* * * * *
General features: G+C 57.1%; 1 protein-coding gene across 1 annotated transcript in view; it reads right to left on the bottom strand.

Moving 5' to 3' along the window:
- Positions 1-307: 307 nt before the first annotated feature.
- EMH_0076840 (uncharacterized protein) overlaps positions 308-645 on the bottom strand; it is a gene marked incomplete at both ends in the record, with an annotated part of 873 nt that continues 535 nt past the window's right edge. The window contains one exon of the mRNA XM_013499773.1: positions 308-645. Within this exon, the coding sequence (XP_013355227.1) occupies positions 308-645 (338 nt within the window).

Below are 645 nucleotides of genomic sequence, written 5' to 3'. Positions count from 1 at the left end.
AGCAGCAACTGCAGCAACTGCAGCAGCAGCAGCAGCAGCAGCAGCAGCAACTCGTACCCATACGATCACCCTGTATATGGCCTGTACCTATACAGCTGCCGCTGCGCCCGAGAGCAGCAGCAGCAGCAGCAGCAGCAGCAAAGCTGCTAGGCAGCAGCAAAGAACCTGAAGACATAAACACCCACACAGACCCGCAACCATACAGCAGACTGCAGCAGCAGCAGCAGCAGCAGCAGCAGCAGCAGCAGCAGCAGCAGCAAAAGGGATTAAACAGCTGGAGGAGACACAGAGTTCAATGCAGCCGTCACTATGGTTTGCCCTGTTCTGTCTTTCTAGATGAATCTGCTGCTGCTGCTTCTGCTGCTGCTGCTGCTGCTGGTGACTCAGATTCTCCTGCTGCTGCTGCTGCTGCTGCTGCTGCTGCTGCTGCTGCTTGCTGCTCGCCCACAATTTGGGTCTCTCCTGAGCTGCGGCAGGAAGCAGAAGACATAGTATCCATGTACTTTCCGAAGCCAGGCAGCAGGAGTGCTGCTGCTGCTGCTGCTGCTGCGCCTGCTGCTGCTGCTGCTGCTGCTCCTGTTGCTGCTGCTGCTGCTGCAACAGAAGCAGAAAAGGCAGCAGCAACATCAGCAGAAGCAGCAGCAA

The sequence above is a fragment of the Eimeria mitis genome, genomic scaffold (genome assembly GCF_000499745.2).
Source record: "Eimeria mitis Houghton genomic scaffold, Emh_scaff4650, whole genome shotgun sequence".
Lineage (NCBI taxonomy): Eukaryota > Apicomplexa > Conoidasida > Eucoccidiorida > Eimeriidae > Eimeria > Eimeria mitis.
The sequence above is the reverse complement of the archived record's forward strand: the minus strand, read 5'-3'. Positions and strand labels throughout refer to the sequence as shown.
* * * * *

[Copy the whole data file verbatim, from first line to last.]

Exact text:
General features: G+C 57.1%; 1 protein-coding gene across 1 annotated transcript in view; it reads right to left on the bottom strand.

Moving 5' to 3' along the window:
- Positions 1-307: 307 nt before the first annotated feature.
- EMH_0076840 (uncharacterized protein) overlaps positions 308-645 on the bottom strand; it is a gene marked incomplete at both ends in the record, with an annotated part of 873 nt that continues 535 nt past the window's right edge. The window contains one exon of the mRNA XM_013499773.1: positions 308-645. Within this exon, the coding sequence (XP_013355227.1) occupies positions 308-645 (338 nt within the window).

Below are 645 nucleotides of genomic sequence, written 5' to 3'. Positions count from 1 at the left end.
AGCAGCAACTGCAGCAACTGCAGCAGCAGCAGCAGCAGCAGCAGCAGCAACTCGTACCCATACGATCACCCTGTATATGGCCTGTACCTATACAGCTGCCGCTGCGCCCGAGAGCAGCAGCAGCAGCAGCAGCAGCAGCAAAGCTGCTAGGCAGCAGCAAAGAACCTGAAGACATAAACACCCACACAGACCCGCAACCATACAGCAGACTGCAGCAGCAGCAGCAGCAGCAGCAGCAGCAGCAGCAGCAGCAGCAGCAAAAGGGATTAAACAGCTGGAGGAGACACAGAGTTCAATGCAGCCGTCACTATGGTTTGCCCTGTTCTGTCTTTCTAGATGAATCTGCTGCTGCTGCTTCTGCTGCTGCTGCTGCTGCTGGTGACTCAGATTCTCCTGCTGCTGCTGCTGCTGCTGCTGCTGCTGCTGCTGCTGCTTGCTGCTCGCCCACAATTTGGGTCTCTCCTGAGCTGCGGCAGGAAGCAGAAGACATAGTATCCATGTACTTTCCGAAGCCAGGCAGCAGGAGTGCTGCTGCTGCTGCTGCTGCTGCGCCTGCTGCTGCTGCTGCTGCTGCTCCTGTTGCTGCTGCTGCTGCTGCAACAGAAGCAGAAAAGGCAGCAGCAACATCAGCAGAAGCAGCAGCAA

The sequence above is a fragment of the Eimeria mitis genome, genomic scaffold (genome assembly GCF_000499745.2).
Source record: "Eimeria mitis Houghton genomic scaffold, Emh_scaff4650, whole genome shotgun sequence".
Lineage (NCBI taxonomy): Eukaryota > Apicomplexa > Conoidasida > Eucoccidiorida > Eimeriidae > Eimeria > Eimeria mitis.
The sequence above is the reverse complement of the archived record's forward strand: the minus strand, read 5'-3'. Positions and strand labels throughout refer to the sequence as shown.